Without jabbing its thumb too fiercely into moviegoers' chests, the film skewers our consumer culture and the damaging effects of over-consumption. A big-box corporation satirically dubbed Buy n Large has taken over and directs virtually every aspect of humanity. Constant commercials and enormous Blade Runner-like billboards have utterly numbed humanity's soul. The corporation's motto? "We Want More for You." It's an attitude that's obviously made Earth unlivable. And once WALL-E and EVE reach the humans' spaceship, the Axiom, we see the next result: enormously overweight people who ride around on floating, car-ish electro-couches with a computer screen forever in front of them. When a few folks fall off these carts, robots have to help the poor "beached whales" back on.
WALL-E and EVE's adventures on the Axiom impact three humans in particular. John and Mary get bumped out of their routines and look up from their computer screens for seemingly the first time ever. They notice the beauty of the stars, and they discover one another. For them, it's akin to waking from a dream to soak up the sunshine of a beautiful morning.
The third human nudged out of his consumerist stupor is the ship's captain. EVE's arrival with a live plant automatically activates the ship's preprogrammed directive to return to humanity's home. It also births in the captain an intense interest in his race's history, which neither he nor the ship's passengers know anything about. The captain becomes especially engrossed with the idea of plants and farming.
So when a dastardly, HAL 9000-esque robot named Auto tries to keep the ship from returning to Earth, the captain, John, Mary, WALL-E and EVE join forces to change the course of humankind's destiny.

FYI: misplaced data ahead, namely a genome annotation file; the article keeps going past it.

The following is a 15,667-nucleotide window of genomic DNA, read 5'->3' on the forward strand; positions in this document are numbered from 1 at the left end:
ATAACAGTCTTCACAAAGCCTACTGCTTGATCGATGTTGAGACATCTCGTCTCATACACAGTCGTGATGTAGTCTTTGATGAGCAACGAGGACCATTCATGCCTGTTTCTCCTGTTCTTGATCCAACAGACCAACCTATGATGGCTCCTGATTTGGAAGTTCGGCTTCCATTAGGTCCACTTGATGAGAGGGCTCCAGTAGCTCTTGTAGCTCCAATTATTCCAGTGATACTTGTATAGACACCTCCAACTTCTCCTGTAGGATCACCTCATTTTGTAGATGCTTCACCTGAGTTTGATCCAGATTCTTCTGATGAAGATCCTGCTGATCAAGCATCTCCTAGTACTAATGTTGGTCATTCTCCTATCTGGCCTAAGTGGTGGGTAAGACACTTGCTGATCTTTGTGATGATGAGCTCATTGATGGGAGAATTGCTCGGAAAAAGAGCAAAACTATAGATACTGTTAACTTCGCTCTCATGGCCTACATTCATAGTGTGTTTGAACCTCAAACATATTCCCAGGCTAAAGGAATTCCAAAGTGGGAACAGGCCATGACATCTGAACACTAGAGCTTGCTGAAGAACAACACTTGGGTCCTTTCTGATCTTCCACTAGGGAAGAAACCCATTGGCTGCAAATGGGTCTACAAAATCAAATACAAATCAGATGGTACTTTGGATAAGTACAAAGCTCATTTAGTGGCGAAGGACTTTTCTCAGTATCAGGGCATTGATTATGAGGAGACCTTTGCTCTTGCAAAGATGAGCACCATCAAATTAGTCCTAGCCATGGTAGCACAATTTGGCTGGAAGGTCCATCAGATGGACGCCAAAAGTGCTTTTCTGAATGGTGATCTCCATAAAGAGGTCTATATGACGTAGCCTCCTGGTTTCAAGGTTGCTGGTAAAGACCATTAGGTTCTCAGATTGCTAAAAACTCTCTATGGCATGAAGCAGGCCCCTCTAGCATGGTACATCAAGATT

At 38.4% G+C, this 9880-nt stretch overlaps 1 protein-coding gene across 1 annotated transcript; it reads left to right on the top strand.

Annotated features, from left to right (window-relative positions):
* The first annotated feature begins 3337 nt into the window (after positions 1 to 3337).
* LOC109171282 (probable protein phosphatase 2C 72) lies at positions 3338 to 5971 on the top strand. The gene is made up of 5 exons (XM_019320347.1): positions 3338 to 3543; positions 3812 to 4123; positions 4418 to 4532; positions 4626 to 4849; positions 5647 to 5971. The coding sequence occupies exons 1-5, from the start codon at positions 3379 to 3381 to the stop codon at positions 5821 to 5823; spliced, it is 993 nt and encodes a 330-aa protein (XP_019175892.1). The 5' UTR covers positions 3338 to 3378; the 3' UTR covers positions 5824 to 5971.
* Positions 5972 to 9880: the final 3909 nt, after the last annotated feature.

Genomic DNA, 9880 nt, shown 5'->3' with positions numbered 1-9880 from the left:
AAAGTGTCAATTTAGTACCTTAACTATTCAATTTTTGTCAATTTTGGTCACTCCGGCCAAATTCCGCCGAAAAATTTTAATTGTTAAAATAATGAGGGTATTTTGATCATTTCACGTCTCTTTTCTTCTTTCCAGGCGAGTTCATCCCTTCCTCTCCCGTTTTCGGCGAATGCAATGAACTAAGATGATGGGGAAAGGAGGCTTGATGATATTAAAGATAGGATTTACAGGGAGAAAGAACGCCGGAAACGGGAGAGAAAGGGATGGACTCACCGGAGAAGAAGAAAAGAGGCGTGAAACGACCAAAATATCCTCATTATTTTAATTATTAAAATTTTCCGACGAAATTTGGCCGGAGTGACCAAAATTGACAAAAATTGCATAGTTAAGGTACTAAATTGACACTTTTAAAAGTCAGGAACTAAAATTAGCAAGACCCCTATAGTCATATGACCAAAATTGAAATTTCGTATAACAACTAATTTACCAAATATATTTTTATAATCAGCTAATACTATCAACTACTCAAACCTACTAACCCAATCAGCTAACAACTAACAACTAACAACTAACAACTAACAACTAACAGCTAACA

WALL-E doesn't have any explicit spiritual content. But several story elements symbolically allude to Genesis. There's EVE's name for starters. And WALL-E, like Adam, is lonely and desires companionship. He's also the sole caretaker, again like Adam, of a planet in need of good stewardship. Then there's the fact that humanity evaded Earth's eco-apocalypse aboard a giant space ark. And the Genesis flood story gets echoed again when EVE is sent to look for evidence of plant life that would indicate that it's safe for humans to re-open the ark's doors.
Never mind that 700-year-old fabric wouldn't still be ... fabric, WALL-E humorously discovers a bra in the trash and puts it on over his camera-lens eyes. He and EVE hold hands, er, claws, and share something akin to innocent kisses. (Their heads briefly bonk as they lean into each other.) John and Mary hold hands, too.